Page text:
Get 1 more page view just for clicking
to like us on Facebook
Capital, The (Newspaper) - February 21, 1986, Annapolis, Maryland Poisonings Tylenol consumers. MUM ia Bias leads 4 Terps over Tar Heels. SEE PAGE 1 7 Check out a health club. SEE SECTION INSIDE Capital Tomorrow's focaoaafc Clearing For MO 7. VOL Cl NO. 44 FEBRUARY 25Ctnti GOOD DONTfOMiT Folk dinelnf critti and displays of artl- fieti from virloui culturer arc scheduled it the Ethnic co-sponiored by tbt from 10 to p.m. tomorrow it the Annapolis Mall. AMA Car lining firms are fight- ing to regulate them. rrcrrtPA The Naval Academy Glee dub reportedly brought teari to Prince Charlei' eyei at a performance tbli week in Tex- ai. Ptgi ARUNDiL ARTIST The Dawwn Gallery ii un- raveling threadi of American art Pijt 8TATJ A bill increaiing motor vehi- cle regiitratioB fees would ena- ble tat ttate to buy police NATION WORLD A Houae panel voted yester- to cut off aid to ptott Preitdtat Ferdinind Marcos. SPORTS Injuries are plaguing the Bullets. Jr. PEOPLE Prince a special guest at Texas' 150th birthday was treated like a ting for a day. In he stole Texans' hearts. The prince came to the capi- tal city of Austin yesterday bearing a gift to the state's year-long celebration of its in- dependence from Mexico. Prince Charles presented Gov. Mark White a picture of the old Texas Legation on St. James Street in London. But considering the gifts the prince one would think it was his birthday. On arrival at Bergstrom Air Force Charles was presented three Westera-style hau. a site too dropped to bis ears. Two were for his young eons. At the pink-granite Capitol the prince received a wooden which he Joking- ly said could be put to good tut maiauininf dttrtpUat to the as weQ as a Texts fUgT For s took at other people in the tews fee nafe J. LOTTtRY Numbers drawn Pick 4- ..ii SMI ....IT I .14.11 IfrU T 4 It Cataaftar OftietftetfA.il Btttorlali 'Sweetheart deal9 charged City funds lost By KEVIN DRAWBAUGH Staff Writer City taxpayers have been short- changed up to in the pait two yeari becauie of a Involving the Annipolli Hous- ing a beverage industry lobbying group and former Mayor Richard L Sen. Gerald Wlnegrad hai charged. Thousands of dollars earned from recycling old newspapers donated by local residents at the city's Spa Road Recycling Center are at he said. Winegrad claims the money has beta tunneled improperly to an or- ganiiation called Housing Services of Annapolis headed by by Arthur Strlssel Annapolis Housing Authority executive direc- The revenues from newspaper re- cycling should have gone Into city he personally itill think that the city taxpayer ii being taken for thousands of said Wine- D'Anaapolls. who left office in Decem- called Winegrad's charges an unjustified personal and political at- tack. whole issue of the thing has Intensified since I support- ed Tyson Bennett Wlnegrad to the im state Senate Hill- man Hid. It'i making any money The bottom line is that Gerald wants nil bottle bill to the ex-mayor whose agency Is under Investigation by the FBI for unspeci- fied of said he wai not aware of any improprieties be- hind contracts for management of the recycling .Also accused of wrongdoing by Winegrad is a lobbying group affili- ate called the Beverage Industry Recycling Program. The headed by James opposes the senator's long- standing efforti to persuade the Maryland General Assembly to pan a law requiring a mandatory 5-csnt minimum deposit on disposable bev- erage HUlraan said Winegrad ii trying to embarrass BIRP with the a shame that Gersid can't do about inues that are more Important to nil constituents. But he'll find out OB Election Day where this has gotten HUlrasn BIRP and the city signed a con- tract approved by the City Coun- cil In May The contract authorised BIRP to take over opera- tion of the city's floundering Spa Road Recycling Center. Months la October Hffl. COME CLEAN NA gives addicts reason to hope By SCOTT LAUTEN8CHLAGKR Staff Writer When Introducing themselves at meetings of members get right to Jta fralve their names and almost an For NA acknowledging their addiction is not an admission of it la a declaration of hope. Members say that the which operates on principles similar to those of Alcoholics has rescued them from the grip of drug abuse. Larry his real a 91-year-old Anne Arundel County said he had counted on dying with a needle In his during an Ill-fated drug deal or in a car accident. But he said his outlook changed because NA gave a new Because NA members interviewed requested ano- pseudonyms are used in this story. For who's clean almost five the battle with drugs started at age 10 with glue sniffing. The impetus was peer Larry people were doing it and I joined the crowd just to get Larry said he was by the time he turned and he started injecting heroin and using cocaine in his late teens. I could I he said. For six years after turning be didn't go more than a week without using About five years started to fall around Larry said. His wife was ready to leave his business partner threatened to get rid of him and he experienced awful psychological effects. started feeling thugs crawling on my he said. started cutting my hands with razor blades becauie I thought I had splinters under my Larry laid a doctor tried unsuccessfully to treat Urn with drugs. He then entered a drug rehabilitation program in where be was introduced to NA. when the biggest change in my life he said. feels like I'm participating in life for the first Not all NA members have gone to such extremes as injecting narcotics. a Si-year-old businessman hi the Annapolis said his of was alcohol though his addiction alee drew him Into heavy eocalat wee. Developers seek amended land-use rules ByEFFlECOTTMAN Staff Writer Developers this week besieged state lawmakers with requeiti to allow more homei and piers along Economic and Environmental Af. lairs Commtttte to kill all the alter. tsgfritslaL.... Be catted tat changes premature and laid legiilatori should wait to But environmentalists said those tad other efforti to alter new land- use rules will weaken Maryland's hope ef reitorinrUie Stay. Hundreds of witnesses commented Wednesday and yesterday on 15 bills designed to change the state critical areas which sets guide- lines for farming aad other activities within feet of the bay and its tidal tributaries. was rushed said Ed of the Maryland Association of testifying on a bin to delay enactment of the regu- lations. was not adequate thought given to all the public he said. But Judge Solomon Liss of Balti- who chairs the state Critical Areas asked the Senate to write laws to comply with tbt state guidelines. Tbt prapoftd guidelines cannot be so changes may be made only through separate biHs. And there are plenty of them. Most were introduced by Eastern Shore legiilatori who say the cur- rent proposal will itrip landowners of their rights aad dampen economic development. ea Page Cat Hughtt tttnda tut 9. Rice's attacker was after purse By DAN CASEY Stiff Writer A 2tt-inch utility knife found in front of the home of county School Superintendent Robert C. Rice may have been the weapon used in the stabbing of his county police said. The man who attacked Susannah Rice early yesterday morning may have been trying to snatch her puree by cutting the strap with the said Lt Michael bead of the Crimea Against Persons sec- tion. Mrs. was attacked short- ly after 1 a.m. outside her home In the Meek of Stvertftai Drtte la the Bidden RUge community of Arnold. The attacker stabbed her five times in the upper chest before knocking her to the ground and Jumping iato a small to mid-sized dark colored wagon driven by another poUee said. Mrs. Rice remains la satisfactory condition at Anne Central a hospital spokeswoman said. Her ejhauited huebend said tail morning that his wile's spirits are good as you could expect ering what ahe'i been comtni along the school superintendent said at was of concerned for whoa a neighbor Mm la Object found in county baby food By SCOTT LAUTENSCHLA0ER Staff Writer Tbt ecart over the safety of COB- earner products hit elost to home jraetetttty vhea i Pasadena woman reported finding whst may be gUas la Outer bsby food Carol Cordlt of Armlger betsmt the third Maryland nother this week to report glass fragments la s jar of baby nod. health officials aaid teetl have confirmed the prostate of lists la tat other two eaeee la aMtaaiag'iaml Tett trwa tat Paaadtaa a out tbt tutt wert txpected this utd Viola spokes- woman for tht Maryland Depart- ment of Htalth and Mental Hyfleet In a fourth Maryland i Frodtrtek County woman reported ftndlai a broken seal on s jar of Beechnut fruit Julct and a discolored bubble Tie Maryland Joined the liet of eoatumeri IB at loaet tight suite wko hive reported fifttmg plette of flaat ia Otrbtr baby tod Ai at tali morning at lajariti had It Wtth 1WW possibility of beyond s cut Up or i appears to be re- the rood and Drug Admlnis. tratton ukd rtiterdey there Is DO Imminent thfNt 16 i of bsby toed U not FDA spokstmin KtnU Cor win laid OUM baa boon confirmed la baby foot oaiy oat other ease. that beiag ta Corwia iavtetiftton aare sonad at eoav not deaealaator ia tat to dental breakage during packaging. aabjMtag or handling. then things art posslblll- Corwlo iitd If s jar brtaki Ln i east of bsby glass fragments could collect oa other jtn Cor win said. The pieces tata eould get sacked tale tbt tod wbea a Jar Is opened atn. Ctftte aaid atr a Jar of Otrttr ptaeh cat- eier last Friday but eimrttd tt another Jar wert naturally cenoerMd and were glad art ehttkHg H Mrs Cordit itM art Rap- ing to lay ootMluatone omeltls are reeommenitaii taat ttatumefi laepoet baby tot products cletoly U JIM art etkky ea tae ottteaat or if iaboU are staiaod tat prtdveta should att be MasL set i A BM ae4 nM tst.tat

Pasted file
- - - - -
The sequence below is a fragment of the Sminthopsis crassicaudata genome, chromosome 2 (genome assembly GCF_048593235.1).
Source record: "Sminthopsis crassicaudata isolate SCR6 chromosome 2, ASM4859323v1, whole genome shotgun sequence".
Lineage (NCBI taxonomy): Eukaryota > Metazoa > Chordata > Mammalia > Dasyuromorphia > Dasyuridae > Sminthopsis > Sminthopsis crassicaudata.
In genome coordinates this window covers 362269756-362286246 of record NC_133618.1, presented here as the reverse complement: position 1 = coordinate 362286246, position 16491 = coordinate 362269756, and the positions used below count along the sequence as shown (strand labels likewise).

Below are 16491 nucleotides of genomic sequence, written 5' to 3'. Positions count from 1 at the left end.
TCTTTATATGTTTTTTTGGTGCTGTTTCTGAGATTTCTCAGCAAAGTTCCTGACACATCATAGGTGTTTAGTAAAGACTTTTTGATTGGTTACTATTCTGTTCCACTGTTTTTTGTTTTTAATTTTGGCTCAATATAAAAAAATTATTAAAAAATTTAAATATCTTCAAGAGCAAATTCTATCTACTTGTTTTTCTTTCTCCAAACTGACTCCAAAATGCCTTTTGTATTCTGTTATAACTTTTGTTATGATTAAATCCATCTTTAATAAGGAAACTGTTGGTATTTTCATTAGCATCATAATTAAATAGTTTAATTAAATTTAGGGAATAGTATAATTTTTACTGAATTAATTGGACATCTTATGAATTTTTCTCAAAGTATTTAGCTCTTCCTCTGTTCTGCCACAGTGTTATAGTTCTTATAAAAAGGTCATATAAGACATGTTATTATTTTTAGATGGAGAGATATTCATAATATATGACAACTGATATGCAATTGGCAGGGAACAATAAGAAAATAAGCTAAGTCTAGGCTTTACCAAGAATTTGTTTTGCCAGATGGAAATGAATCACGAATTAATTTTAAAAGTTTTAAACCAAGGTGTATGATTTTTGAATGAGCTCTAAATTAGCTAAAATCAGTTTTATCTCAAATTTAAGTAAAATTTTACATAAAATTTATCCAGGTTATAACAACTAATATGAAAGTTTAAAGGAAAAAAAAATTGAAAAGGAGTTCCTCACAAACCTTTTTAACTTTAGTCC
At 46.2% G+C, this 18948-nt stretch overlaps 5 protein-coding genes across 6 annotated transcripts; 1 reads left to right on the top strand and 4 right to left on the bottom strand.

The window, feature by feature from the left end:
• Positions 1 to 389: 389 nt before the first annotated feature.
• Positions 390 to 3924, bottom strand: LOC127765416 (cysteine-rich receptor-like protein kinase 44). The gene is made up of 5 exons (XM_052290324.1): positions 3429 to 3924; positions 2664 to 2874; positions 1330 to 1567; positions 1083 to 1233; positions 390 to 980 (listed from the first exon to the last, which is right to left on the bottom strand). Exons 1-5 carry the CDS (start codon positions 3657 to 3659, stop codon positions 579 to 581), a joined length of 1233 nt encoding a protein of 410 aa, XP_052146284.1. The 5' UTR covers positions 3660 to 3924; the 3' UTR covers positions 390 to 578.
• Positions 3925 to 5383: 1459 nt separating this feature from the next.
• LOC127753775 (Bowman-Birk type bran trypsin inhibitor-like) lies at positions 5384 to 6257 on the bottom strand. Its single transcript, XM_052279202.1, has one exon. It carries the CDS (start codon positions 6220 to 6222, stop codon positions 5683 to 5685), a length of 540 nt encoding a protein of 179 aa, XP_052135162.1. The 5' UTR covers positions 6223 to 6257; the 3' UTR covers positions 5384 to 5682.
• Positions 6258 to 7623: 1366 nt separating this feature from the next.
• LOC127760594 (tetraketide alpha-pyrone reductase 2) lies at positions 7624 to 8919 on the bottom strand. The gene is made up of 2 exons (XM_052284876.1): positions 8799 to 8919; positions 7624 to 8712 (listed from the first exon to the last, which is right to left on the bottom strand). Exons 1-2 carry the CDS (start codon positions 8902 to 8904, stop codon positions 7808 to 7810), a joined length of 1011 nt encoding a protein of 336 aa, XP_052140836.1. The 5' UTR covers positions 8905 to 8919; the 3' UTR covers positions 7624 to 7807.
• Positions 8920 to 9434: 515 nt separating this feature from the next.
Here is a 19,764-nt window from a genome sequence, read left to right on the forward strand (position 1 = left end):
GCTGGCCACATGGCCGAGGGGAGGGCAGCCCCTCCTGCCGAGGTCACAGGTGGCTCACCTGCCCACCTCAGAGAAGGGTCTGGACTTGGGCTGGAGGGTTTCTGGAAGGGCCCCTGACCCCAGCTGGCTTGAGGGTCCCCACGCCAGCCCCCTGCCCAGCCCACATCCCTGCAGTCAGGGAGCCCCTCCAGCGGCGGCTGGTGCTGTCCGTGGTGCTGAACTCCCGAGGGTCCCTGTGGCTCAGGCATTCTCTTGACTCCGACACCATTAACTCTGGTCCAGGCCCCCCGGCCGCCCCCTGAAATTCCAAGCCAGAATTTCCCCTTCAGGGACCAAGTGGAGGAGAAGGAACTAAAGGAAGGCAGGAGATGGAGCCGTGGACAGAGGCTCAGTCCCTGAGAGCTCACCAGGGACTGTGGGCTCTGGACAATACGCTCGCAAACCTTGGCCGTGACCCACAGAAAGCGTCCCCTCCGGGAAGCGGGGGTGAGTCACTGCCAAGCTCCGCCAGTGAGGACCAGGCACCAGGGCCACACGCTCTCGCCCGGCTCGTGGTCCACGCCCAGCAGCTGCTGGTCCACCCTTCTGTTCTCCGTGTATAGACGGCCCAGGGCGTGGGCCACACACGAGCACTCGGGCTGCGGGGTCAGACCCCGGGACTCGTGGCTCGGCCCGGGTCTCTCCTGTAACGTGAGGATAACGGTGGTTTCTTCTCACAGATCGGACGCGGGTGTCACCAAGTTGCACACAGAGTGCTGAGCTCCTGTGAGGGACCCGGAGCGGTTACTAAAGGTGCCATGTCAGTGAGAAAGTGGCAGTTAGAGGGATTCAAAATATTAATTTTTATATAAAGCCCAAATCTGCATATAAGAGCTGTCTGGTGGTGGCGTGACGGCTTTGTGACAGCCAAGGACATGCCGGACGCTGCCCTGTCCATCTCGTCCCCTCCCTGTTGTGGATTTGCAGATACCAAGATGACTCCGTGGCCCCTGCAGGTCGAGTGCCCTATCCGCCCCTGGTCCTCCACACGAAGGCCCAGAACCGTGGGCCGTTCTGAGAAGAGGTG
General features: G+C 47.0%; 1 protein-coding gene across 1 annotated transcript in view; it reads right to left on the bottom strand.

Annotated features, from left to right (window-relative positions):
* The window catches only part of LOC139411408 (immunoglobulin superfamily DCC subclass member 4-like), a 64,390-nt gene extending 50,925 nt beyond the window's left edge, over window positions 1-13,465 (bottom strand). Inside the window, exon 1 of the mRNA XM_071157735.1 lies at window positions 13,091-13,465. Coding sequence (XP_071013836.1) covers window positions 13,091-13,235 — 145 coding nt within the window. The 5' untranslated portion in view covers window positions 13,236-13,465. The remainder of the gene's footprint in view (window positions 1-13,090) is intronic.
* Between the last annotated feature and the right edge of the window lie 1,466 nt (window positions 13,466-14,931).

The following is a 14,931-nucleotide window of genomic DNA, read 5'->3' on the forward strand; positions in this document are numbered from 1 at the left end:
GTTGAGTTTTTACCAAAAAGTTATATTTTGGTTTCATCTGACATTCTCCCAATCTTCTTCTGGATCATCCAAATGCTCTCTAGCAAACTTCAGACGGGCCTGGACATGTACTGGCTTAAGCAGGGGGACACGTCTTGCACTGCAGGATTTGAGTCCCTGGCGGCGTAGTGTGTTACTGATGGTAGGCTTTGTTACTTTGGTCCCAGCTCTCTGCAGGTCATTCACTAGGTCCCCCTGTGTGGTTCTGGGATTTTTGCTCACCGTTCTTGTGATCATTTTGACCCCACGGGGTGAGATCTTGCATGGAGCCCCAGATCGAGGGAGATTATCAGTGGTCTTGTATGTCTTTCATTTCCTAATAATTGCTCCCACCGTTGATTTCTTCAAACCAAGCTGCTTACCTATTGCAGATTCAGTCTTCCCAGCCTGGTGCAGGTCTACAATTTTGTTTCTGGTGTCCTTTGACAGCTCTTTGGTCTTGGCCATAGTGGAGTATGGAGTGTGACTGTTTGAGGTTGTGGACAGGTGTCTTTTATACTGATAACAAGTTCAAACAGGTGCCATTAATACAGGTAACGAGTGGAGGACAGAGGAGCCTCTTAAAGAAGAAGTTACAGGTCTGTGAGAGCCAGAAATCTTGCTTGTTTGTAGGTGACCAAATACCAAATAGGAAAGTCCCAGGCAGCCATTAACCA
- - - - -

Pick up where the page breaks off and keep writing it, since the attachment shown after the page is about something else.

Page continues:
Once upon a time newspapers were our main source of information. Now those old newspapers are a reliable source for hundreds of years of history and secrets of the past. Now you can search for people, places, and events without the hassle of sorting through mountains of papers!
Newspaper Archive is the world's largest online newspaper database featuring over 155+ million newspaper pages. Plus our database expands by one newspaper page per second for a total of around 2.5 million pages per month! The value of your membership grows along with it.
Those looking to find out more about their forefathers can empower their genealogy search with Newspaper Archive. Within our massive database, users can search ancestors' names for news stories and obituaries. We must understand our past to understand our future!
24 hours a day Monday-Saturday
Your full introductory membership payment will be credited toward the cost of full membership any time you choose to upgrade!
"It is amazing how easy and exciting it is to access all of this information! I found hundreds of articles about my relatives from Germany! Well worth the subscription!" - Michael S.
"I love this site. It's interesting to read articles about different family members. I've found articles as well as an obituary about an uncle who passed away before I was born, and another about a great aunt. It's great for helping with genealogy." - Patricia T.
"A great research tool. Allows me to view events and gives me incredible insight into the stories of the past." - Charles S.